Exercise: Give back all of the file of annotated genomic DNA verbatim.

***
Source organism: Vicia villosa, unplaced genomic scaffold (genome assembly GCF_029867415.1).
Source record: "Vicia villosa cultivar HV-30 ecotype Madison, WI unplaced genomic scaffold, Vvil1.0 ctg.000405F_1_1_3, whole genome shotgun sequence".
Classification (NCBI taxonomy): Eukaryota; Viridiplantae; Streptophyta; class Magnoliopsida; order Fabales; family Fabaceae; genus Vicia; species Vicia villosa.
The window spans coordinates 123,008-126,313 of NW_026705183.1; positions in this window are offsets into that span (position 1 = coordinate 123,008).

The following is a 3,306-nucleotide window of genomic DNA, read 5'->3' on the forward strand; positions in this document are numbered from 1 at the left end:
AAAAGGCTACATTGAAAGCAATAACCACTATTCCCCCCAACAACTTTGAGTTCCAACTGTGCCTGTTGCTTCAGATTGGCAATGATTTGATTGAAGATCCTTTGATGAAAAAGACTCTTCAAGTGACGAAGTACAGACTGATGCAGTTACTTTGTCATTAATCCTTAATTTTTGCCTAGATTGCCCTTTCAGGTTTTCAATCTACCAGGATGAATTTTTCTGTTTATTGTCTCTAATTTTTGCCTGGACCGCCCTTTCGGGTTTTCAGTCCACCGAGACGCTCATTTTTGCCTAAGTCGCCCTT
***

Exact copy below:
Source organism: Vicia villosa, unplaced genomic scaffold (genome assembly GCF_029867415.1).
Source record: "Vicia villosa cultivar HV-30 ecotype Madison, WI unplaced genomic scaffold, Vvil1.0 ctg.000405F_1_1_3, whole genome shotgun sequence".
Classification (NCBI taxonomy): Eukaryota; Viridiplantae; Streptophyta; class Magnoliopsida; order Fabales; family Fabaceae; genus Vicia; species Vicia villosa.
The window spans coordinates 123,008-126,313 of NW_026705183.1; positions in this window are offsets into that span (position 1 = coordinate 123,008).

The following is a 3,306-nucleotide window of genomic DNA, read 5'->3' on the forward strand; positions in this document are numbered from 1 at the left end:
AAAAGGCTACATTGAAAGCAATAACCACTATTCCCCCCAACAACTTTGAGTTCCAACTGTGCCTGTTGCTTCAGATTGGCAATGATTTGATTGAAGATCCTTTGATGAAAAAGACTCTTCAAGTGACGAAGTACAGACTGATGCAGTTACTTTGTCATTAATCCTTAATTTTTGCCTAGATTGCCCTTTCAGGTTTTCAATCTACCAGGATGAATTTTTCTGTTTATTGTCTCTAATTTTTGCCTGGACCGCCCTTTCGGGTTTTCAGTCCACCGAGACGCTCATTTTTGCCTAAGTCGCCCTT